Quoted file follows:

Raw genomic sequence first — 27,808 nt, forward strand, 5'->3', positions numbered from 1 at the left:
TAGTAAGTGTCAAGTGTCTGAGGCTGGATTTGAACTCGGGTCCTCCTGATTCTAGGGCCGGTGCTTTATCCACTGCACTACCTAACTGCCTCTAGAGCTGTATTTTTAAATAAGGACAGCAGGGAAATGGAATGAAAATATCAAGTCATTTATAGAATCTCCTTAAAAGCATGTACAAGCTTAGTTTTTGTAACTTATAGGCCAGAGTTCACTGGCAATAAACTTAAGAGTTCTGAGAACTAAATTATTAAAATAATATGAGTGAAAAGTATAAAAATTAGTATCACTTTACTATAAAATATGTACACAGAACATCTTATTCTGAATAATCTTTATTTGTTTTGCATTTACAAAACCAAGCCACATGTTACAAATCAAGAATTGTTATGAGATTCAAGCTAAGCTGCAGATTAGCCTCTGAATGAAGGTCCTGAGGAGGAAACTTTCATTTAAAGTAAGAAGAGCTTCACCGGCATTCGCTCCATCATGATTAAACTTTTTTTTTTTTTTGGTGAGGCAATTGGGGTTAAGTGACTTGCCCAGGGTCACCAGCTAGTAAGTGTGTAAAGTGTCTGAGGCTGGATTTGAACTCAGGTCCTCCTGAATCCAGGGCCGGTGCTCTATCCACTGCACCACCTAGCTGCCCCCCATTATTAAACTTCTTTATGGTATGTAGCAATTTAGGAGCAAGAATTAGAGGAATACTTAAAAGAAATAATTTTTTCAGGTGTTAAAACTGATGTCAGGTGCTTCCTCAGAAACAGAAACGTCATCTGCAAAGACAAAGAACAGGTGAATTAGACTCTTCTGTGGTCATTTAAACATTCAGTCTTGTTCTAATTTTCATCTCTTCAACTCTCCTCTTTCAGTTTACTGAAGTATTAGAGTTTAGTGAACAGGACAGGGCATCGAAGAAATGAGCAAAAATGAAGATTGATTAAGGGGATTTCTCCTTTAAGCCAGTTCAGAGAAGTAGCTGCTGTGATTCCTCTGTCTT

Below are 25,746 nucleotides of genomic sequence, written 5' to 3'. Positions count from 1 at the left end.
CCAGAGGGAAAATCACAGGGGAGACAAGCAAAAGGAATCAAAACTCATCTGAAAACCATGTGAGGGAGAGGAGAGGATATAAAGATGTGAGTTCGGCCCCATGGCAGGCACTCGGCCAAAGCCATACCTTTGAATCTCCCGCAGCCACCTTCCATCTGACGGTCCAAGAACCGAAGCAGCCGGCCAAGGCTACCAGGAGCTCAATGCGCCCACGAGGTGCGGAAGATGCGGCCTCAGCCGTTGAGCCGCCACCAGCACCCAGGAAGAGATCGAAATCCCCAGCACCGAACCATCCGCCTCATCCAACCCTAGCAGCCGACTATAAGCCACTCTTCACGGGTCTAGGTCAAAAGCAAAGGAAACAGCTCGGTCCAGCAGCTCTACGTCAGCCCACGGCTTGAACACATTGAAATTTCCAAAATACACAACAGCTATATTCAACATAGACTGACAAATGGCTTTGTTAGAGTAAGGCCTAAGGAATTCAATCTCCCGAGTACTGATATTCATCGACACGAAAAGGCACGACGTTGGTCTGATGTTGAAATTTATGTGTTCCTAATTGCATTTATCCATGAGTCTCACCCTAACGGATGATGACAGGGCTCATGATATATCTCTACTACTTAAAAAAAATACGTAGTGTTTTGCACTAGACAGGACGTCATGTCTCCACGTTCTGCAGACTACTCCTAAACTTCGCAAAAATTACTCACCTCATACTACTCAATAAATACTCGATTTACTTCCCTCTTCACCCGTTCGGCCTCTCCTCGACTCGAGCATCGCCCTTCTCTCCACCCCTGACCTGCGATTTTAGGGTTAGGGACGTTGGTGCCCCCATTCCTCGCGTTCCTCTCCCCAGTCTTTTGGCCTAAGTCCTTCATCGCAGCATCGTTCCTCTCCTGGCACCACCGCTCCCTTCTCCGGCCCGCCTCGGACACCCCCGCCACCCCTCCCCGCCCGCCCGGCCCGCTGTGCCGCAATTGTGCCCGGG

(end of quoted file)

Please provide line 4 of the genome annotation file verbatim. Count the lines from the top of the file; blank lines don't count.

CCAGAGGGAAAATCACAGGGGAGACAAGCAAAAGGAATCAAAACTCATCTGAAAACCATGTGAGGGAGAGGAGAGGATATAAAGATGTGAGTTCGGCCCCATGGCAGGCACTCGGCCAAAGCCATACCTTTGAATCTCCCGCAGCCACCTTCCATCTGACGGTCCAAGAACCGAAGCAGCCGGCCAAGGCTACCAGGAGCTCAATGCGCCCACGAGGTGCGGAAGATGCGGCCTCAGCCGTTGAGCCGCCACCAGCACCCAGGAAGAGATCGAAATCCCCAGCACCGAACCATCCGCCTCATCCAACCCTAGCAGCCGACTATAAGCCACTCTTCACGGGTCTAGGTCAAAAGCAAAGGAAACAGCTCGGTCCAGCAGCTCTACGTCAGCCCACGGCTTGAACACATTGAAATTTCCAAAATACACAACAGCTATATTCAACATAGACTGACAAATGGCTTTGTTAGAGTAAGGCCTAAGGAATTCAATCTCCCGAGTACTGATATTCATCGACACGAAAAGGCACGACGTTGGTCTGATGTTGAAATTTATGTGTTCCTAATTGCATTTATCCATGAGTCTCACCCTAACGGATGATGACAGGGCTCATGATATATCTCTACTACTTAAAAAAAATACGTAGTGTTTTGCACTAGACAGGACGTCATGTCTCCACGTTCTGCAGACTACTCCTAAACTTCGCAAAAATTACTCACCTCATACTACTCAATAAATACTCGATTTACTTCCCTCTTCACCCGTTCGGCCTCTCCTCGACTCGAGCATCGCCCTTCTCTCCACCCCTGACCTGCGATTTTAGGGTTAGGGACGTTGGTGCCCCCATTCCTCGCGTTCCTCTCCCCAGTCTTTTGGCCTAAGTCCTTCATCGCAGCATCGTTCCTCTCCTGGCACCACCGCTCCCTTCTCCGGCCCGCCTCGGACACCCCCGCCACCCCTCCCCGCCCGCCCGGCCCGCTGTGCCGCAATTGTGCCCGGG